Minnesota Gov. Tim Walz said he’s “turning the dial” again for Minnesota businesses, allowing restaurants to host patio seating – adding to their new “to-go” and curbside repertoire. Salons and barbershops were also given the go-ahead, too, with all in this most recent group given a June 1 start date.
But it was Walz’s decision to not open churches – and the mandates placed on restaurants to remain outside – that received the biggest criticism from both supporters and those who have railed against the way the Governor has handled the COVID-19 response. Churches are pushing back – to the point where the Archdiocese of Minneapolis and St. Paul has told its members to hold Mass services – if they choose – as early as Tuesday, May 26.
Walz also gave the go-ahead to campgrounds, but they’ll be missing one of the year’s largest weekends – Memorial Day – creating a new sector that will see financial hardship due to lost business.
Science, Walz said, is keeping him from moving more quickly to open business, and some of the statistics back him. Even as the state slowly re-opens, which began on May 18, transitioning to “Stay Safe” vs. “Stay Home,” COVID-19 deaths have been adding up – with the state expecting more than 1,000 before we arrive at June 1. Hospitalizations are also up with the state’s hospitals nearly maxed out on critical care beds – but units set up just for the COVID response are still waiting for patients.
“It is going to get worse here, this virus, before it gets better. That is an absolute guarantee,” Walz said. “We haven’t hit our peak – that’s coming sometime in July. But we also know it’s not sustainable to keep everything locked down.”
Outdoor dining can begin on June 1, with restaurants maintaining social distancing and seating no more than 50 patrons at a time. In addition to outdoor dining, restaurants and bars will be able to continue to offer takeout, curbside, and delivery services, which have been permitted throughout the pandemic in Minnesota. While Minnesota has ranked first in the nation for takeout and delivery patronage during the outbreak of COVID-19, restaurants and bars have been closed for in-person dining since March 17. Since then, the State of Minnesota has worked with the health care sector to expand health care capacity and procure ICU beds, ventilators, and personal protective equipment.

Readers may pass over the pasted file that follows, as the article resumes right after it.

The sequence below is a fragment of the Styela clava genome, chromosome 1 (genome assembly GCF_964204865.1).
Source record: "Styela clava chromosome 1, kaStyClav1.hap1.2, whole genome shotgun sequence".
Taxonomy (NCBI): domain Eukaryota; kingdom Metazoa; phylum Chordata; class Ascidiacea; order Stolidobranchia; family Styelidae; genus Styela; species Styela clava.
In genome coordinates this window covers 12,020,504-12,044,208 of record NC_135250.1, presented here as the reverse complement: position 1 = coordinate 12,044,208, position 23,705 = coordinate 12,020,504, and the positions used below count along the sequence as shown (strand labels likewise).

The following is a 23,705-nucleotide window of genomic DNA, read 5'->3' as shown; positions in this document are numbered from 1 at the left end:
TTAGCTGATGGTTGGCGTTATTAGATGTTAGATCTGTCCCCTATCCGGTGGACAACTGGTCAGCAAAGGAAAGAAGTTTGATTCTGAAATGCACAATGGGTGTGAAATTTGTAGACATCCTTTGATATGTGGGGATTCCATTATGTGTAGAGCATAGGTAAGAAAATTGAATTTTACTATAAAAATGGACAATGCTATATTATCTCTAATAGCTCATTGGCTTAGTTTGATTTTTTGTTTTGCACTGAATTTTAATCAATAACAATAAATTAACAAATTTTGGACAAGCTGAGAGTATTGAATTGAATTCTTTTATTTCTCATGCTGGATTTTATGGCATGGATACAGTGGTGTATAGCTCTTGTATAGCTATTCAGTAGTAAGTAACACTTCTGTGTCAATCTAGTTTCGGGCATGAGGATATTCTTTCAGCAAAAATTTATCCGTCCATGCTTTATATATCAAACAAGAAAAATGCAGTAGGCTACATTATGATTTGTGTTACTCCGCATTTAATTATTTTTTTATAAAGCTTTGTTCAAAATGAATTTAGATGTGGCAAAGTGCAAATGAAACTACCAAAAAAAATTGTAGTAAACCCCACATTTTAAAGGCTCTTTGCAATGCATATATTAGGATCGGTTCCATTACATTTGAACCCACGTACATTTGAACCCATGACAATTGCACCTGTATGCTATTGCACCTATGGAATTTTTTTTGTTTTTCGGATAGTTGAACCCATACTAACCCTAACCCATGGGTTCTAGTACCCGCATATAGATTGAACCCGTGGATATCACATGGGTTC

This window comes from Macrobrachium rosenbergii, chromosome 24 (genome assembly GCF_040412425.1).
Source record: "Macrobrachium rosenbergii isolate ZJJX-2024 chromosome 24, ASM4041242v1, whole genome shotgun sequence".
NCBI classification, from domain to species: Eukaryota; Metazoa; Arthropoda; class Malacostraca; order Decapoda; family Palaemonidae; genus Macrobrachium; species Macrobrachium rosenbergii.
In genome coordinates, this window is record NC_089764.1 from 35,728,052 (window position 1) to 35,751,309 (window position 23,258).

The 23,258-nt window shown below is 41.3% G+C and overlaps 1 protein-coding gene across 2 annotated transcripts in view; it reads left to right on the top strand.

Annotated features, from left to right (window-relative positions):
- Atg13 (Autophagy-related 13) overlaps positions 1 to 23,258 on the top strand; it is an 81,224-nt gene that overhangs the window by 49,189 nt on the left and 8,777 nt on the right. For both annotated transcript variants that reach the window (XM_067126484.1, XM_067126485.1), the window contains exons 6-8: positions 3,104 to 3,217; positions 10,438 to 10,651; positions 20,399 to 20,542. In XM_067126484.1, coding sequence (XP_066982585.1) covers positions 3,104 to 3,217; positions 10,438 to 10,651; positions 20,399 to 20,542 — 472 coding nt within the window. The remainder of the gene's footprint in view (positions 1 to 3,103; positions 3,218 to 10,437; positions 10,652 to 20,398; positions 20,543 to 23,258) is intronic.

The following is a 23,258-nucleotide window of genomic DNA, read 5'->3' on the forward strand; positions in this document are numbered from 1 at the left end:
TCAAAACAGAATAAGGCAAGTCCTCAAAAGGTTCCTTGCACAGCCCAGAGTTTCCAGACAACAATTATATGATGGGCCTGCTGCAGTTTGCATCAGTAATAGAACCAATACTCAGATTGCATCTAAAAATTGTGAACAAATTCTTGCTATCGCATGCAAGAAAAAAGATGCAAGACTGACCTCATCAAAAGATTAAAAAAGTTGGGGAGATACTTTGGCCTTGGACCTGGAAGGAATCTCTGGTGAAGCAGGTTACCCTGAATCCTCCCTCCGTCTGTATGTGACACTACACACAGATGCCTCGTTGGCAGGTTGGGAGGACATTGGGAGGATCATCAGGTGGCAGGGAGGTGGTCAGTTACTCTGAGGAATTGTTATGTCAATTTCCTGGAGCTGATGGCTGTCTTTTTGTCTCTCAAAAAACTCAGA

“It’s important for all Minnesotans to remember that they have a big role to play in making this reopening process successful,” said Minnesota Department of Health Commissioner Jan Malcolm. “By continuing to follow social distancing guidelines, wearing masks, washing hands, and staying home when sick, we can limit the spread of COVID-19 and protect our most vulnerable friends and family members.”
Salons and barbershops will be allowed to reopen on June 1 with only 25 percent occupancy and additional safety measures in place.
“While all Minnesotans are eager to get a haircut, we owe an enormous debt of gratitude to our salons and barbershops that put their businesses on hold in order to allow the state time to prepare for COVID-19,” Governor Walz continued. “With the addition of safety measures like personal protective equipment and a limited number of people inside, it’s safe to say we’re not going back to normal. But we can cautiously turn the dial back as Minnesotans continue to do their part to stay safe. Make a reservation, wear a mask, wash your hands, and stay home if you’re feeling sick.”
“Now is the time for innovative solutions as we navigate a new normal, support our favorite businesses and ensure the safety of workers and customers,” said Department of Employment and Economic Development Commissioner Steve Grove. “This phased approach to reopening our economy is rooted in safety for everyone, and will ensure we can continue to put more Minnesotans back to work and make data-driven decisions at every turn of the dial.”